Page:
The new research, which Shkler conducted together with Prof. Nir Sapir and with the help of Tamir Neve, an entrepreneur in the field of algorithm development and Prof. Ilan Shimshoni, an expert in data mining and computer vision from the University of Haifa, and which was funded by the Air Force and the Data Science Research Center (DSRC) of the University of Haifa, focused In the development of a tool that will make it possible to identify the large birds. The researchers built an algorithm based on deep learning of images. "We were based on an existing model called U-Net, which was used mainly in medicine, and we adapted it to our needs," says Shekler. "The goal of the model we created is to determine whether a certain image is a flock of hummingbirds or not. For this purpose, we fed the algorithm thousands of images from radars, in which we manually tagged the birds - so that it would learn by itself the characteristics of these images.'

The success of the model can improve the study of bird migration. Pelicans, photo: Reot Alon
The success of the model can improve the study of bird migration. Pelicans, photo: Reot Alon

Sound simple? So that's it, no. "Since it is very difficult to identify flocks specifically with radar, we realized that tagging the images is a challenging task," says Shekler. According to her, the solution came from the taggers - who saw that it was easier for them to identify the movement of the birds when it was not a single image - but a video. This is because the birds migrate in fixed axes - in autumn, they fly from northeast to southwest. In addition, the researchers made use of various databases of the Society for the Protection of Nature and reports of birders in a dedicated WhatsApp group (which earned the appropriate name "Whats-Af"), to check on which days there is a record of migration, and how the flocks look in radar images these days.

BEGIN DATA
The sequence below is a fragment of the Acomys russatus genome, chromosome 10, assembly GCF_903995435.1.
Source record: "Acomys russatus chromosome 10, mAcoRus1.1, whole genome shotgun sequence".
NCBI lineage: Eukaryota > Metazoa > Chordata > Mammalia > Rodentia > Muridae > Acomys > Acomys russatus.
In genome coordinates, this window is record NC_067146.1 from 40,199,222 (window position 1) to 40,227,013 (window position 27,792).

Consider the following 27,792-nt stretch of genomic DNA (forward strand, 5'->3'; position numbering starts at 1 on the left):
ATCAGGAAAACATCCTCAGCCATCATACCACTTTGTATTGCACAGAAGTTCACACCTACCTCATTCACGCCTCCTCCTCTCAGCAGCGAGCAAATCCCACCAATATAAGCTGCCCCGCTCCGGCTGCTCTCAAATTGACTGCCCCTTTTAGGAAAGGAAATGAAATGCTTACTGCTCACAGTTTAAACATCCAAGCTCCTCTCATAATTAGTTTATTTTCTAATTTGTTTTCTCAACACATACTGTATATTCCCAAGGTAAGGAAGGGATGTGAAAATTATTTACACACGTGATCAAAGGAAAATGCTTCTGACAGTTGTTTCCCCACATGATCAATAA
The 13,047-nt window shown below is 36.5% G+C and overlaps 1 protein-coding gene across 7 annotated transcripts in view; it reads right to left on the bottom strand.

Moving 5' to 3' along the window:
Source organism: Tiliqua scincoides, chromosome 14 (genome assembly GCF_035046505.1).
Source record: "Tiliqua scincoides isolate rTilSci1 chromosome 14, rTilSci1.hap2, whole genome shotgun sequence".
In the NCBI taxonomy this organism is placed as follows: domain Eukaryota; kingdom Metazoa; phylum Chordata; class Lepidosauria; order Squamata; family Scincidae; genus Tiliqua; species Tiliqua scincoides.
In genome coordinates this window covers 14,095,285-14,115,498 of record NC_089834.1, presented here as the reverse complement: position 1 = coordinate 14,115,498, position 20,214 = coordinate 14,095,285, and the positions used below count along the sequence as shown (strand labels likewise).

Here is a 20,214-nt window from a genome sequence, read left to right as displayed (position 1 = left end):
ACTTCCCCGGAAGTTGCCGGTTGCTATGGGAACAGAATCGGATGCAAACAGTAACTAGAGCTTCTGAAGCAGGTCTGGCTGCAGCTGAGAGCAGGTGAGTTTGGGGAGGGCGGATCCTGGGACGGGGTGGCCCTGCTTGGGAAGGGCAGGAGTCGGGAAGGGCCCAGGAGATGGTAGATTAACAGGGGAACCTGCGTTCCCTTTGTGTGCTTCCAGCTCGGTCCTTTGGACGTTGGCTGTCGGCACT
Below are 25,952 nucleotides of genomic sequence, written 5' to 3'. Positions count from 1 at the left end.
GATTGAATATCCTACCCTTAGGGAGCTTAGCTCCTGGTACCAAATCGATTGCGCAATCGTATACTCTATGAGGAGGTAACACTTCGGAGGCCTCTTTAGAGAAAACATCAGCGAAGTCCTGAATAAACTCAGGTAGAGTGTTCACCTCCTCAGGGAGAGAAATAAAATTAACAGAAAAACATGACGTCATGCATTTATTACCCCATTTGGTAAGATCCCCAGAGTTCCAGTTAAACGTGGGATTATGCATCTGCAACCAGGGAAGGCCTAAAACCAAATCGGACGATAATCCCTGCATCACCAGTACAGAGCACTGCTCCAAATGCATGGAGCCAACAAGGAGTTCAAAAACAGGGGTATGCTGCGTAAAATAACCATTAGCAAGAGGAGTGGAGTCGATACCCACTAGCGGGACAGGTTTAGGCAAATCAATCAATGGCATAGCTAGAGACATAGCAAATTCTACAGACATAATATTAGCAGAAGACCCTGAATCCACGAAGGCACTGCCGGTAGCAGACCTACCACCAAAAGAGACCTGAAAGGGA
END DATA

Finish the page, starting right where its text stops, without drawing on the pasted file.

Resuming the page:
It seems that the Sisyphean work did pay off, because the algorithm presents impressive data - it manages to identify about 93 percent of the bird flocks, and its false detection rate is less than 20 percent. According to Shekler, the model is in the stages of being implemented in the radars that the Air Force uses. At the same time, she and her colleagues are working on improving it: the model is based on migration images from the autumn season, and the next step is to teach it the spring season, in which the migration route is reversed.

Much more than a light stroke on the wing

It should be noted that the usefulness of the new algorithm is not limited only to the air force's flight planning. According to Shekler, the success of the model can improve the study of bird migration, which is currently based mainly on GPS transmitters attached to the back. "This is a fascinating field of research - but it is limited in terms of budget and quantity, since transmitters can only be connected to individual individuals in the band," she says. "This tool will allow us to monitor for the first time the movement of flocks that migrate through Israel over the years, and also contribute to the research that is being carried out in Europe and the United States - which will enable monitoring of the migration on a very broad scale."

The success of the model can improve the study of bird migration. Pelicans, photo: Reot Alon
The success of the model can improve the study of bird migration. Pelicans, photo: Reot Alon

Beyond that, birds today encounter many difficulties during the migration period - collisions with airplanes (or in the turbines wind) is just one of them. The climate crisis, for example, causes them arrive too early or late to their destinations and out of sync with their food sources, and together with the loss of the habitats in which they live, a bleak picture of their situation is obtained.

"We are changing the Earth all the time, and this has big - and often negative - effects on birds," says Shekler. This is where, among other things, the importance of technology comes in: there is no doubt that the development of additional tools such as the new algorithm will be able to help, for saving human lives, for research - and for preserving our unique natural values.